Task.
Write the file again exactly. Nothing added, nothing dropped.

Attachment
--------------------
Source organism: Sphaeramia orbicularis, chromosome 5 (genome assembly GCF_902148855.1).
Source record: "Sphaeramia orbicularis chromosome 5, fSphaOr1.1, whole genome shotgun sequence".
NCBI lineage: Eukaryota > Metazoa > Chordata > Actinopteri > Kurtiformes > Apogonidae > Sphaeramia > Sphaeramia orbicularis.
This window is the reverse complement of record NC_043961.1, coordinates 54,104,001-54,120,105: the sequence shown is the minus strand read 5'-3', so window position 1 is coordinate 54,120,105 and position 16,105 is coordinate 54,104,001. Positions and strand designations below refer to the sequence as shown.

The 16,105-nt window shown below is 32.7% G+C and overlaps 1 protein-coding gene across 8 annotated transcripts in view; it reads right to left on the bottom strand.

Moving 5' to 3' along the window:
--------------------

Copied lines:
Source organism: Sphaeramia orbicularis, chromosome 5 (genome assembly GCF_902148855.1).
Source record: "Sphaeramia orbicularis chromosome 5, fSphaOr1.1, whole genome shotgun sequence".
NCBI lineage: Eukaryota > Metazoa > Chordata > Actinopteri > Kurtiformes > Apogonidae > Sphaeramia > Sphaeramia orbicularis.
This window is the reverse complement of record NC_043961.1, coordinates 54,104,001-54,120,105: the sequence shown is the minus strand read 5'-3', so window position 1 is coordinate 54,120,105 and position 16,105 is coordinate 54,104,001. Positions and strand designations below refer to the sequence as shown.

The 16,105-nt window shown below is 32.7% G+C and overlaps 1 protein-coding gene across 8 annotated transcripts in view; it reads right to left on the bottom strand.

Moving 5' to 3' along the window: